Retrotechtacular: Pascal Got Frustrated At Tax Time, Too

While necessity is frequently the mother of invention, annoyance often comes into play as well. This was the case with [Blaise Pascal], who as a teenager was tasked with helping his father calculate the taxes owed by the citizens of Rouen, France. [Pascal] tired of moving the beads back and forth on his abacus and was sure that there was some easier way of counting all those livres, sols, and deniers. In the early 1640s, he devised a mechanical calculator that would come to be known by various names: Pascal’s calculator, arithmetic machine, and eventually, Pascaline.

The instrument is made up of input dials that are connected to output drums through a series of gears. Each digit of a number is entered on its own input dial. This is done by inserting a stylus between two spokes and turning the dial clockwise toward a metal stop, a bit like dialing on a rotary phone. The output is shown in a row of small windows across the top of the machine. Pascal made some fifty different prototypes of the Pascaline before he turned his focus toward philosophy. Some have more dials and corresponding output wheels than others, but the operation and mechanics are largely the same throughout the variations.

Operation of the Pascaline is quite elegant in its simplicity. For example, in order to add 3 and 5, one would insert the stylus between the ‘3’ spokes and turn the dial clockwise until encountering the stop. At this point, the display would read ‘3’. To add five to it, the process is repeated on the same dial by placing the stylus between the ‘5’ spokes and turning clockwise until the stop is reached. This adds five to the accumulator, and the output now reads ‘8’. Before performing a new calculation, the outputs must all be cleared. This is done by setting all of the input wheels to their highest digit, the spokes of which are marked with small slots. Once this is done, entering ‘1’ on the one’s place dial causes all of the accumulators to roll over to zero.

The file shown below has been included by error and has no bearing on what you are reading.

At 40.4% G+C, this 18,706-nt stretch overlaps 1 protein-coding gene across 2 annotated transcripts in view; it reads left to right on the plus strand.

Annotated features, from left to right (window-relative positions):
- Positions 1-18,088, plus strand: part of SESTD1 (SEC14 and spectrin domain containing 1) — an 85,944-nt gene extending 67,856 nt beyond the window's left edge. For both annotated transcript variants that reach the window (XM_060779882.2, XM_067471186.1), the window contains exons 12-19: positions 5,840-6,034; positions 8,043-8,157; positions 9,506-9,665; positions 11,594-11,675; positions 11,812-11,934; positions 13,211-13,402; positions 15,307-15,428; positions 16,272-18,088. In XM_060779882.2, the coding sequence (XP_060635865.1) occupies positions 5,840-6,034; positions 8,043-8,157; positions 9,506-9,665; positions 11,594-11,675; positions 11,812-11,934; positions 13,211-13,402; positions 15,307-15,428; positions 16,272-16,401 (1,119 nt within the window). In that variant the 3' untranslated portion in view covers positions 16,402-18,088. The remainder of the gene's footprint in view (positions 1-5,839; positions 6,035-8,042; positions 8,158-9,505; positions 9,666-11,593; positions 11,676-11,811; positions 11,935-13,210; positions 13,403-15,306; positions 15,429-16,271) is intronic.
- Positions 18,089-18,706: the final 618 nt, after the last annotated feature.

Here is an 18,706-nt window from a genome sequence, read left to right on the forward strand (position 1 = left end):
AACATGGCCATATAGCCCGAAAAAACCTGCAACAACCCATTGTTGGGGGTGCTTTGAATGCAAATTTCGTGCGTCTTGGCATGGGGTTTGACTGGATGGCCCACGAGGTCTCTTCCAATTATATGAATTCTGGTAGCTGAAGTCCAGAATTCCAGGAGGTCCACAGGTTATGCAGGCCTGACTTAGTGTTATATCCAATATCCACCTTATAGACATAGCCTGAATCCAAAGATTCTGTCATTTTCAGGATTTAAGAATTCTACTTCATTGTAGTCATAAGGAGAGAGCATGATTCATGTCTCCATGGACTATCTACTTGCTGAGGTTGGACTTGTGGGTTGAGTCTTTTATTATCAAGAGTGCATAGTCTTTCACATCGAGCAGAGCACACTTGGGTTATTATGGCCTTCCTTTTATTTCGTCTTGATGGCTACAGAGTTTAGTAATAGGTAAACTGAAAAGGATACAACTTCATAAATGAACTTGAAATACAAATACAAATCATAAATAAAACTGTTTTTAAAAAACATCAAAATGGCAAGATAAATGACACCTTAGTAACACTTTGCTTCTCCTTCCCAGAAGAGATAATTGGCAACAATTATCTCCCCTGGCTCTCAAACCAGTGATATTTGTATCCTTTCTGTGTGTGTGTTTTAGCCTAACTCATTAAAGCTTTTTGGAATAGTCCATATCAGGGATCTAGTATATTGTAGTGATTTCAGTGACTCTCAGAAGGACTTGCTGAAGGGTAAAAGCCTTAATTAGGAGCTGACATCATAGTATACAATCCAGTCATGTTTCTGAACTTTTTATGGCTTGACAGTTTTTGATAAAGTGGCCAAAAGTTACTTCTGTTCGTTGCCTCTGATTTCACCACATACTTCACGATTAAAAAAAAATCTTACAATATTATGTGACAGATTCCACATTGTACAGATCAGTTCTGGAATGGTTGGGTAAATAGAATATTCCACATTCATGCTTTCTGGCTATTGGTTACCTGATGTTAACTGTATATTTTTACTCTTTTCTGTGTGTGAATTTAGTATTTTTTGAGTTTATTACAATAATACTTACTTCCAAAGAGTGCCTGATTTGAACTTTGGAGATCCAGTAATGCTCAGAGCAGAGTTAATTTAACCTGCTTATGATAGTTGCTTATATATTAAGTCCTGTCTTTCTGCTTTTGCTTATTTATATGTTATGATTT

The Pascaline simulator shown in the video has simplified input dials. The actual surviving models show inputs that corresponded with the currency divisions of the time period. The French livre, which equaled one pound of silver, was subdivided into 20 sols. Each sol comprised 12 deniers, the smallest unit. To handle the arithmetic carry operation, each input dial connects to a 10:1 accumulator on the output drum. That is, when input exceeds nine (or in the historical case, 19 sols or 11 deniers), the output drum in the next place advances by one and the input drum resets to zero.

This four-banger in a brass chassis really only performed addition and should probably be called an adding machine. Subtraction is done using nine’s complement arithmetic. Each of the output drums has two sets of digits. Zero through nine appear on the bottom, and the nine’s complement of each digit appears in line above it. For the subtraction operations, a sliding bar is pushed down to reveal the nine’s complement digits on the output drums. Much like the Curta mechanical calculator we covered a few months ago, the Pascaline performs multiplication and division through repeated addition and subtraction operations.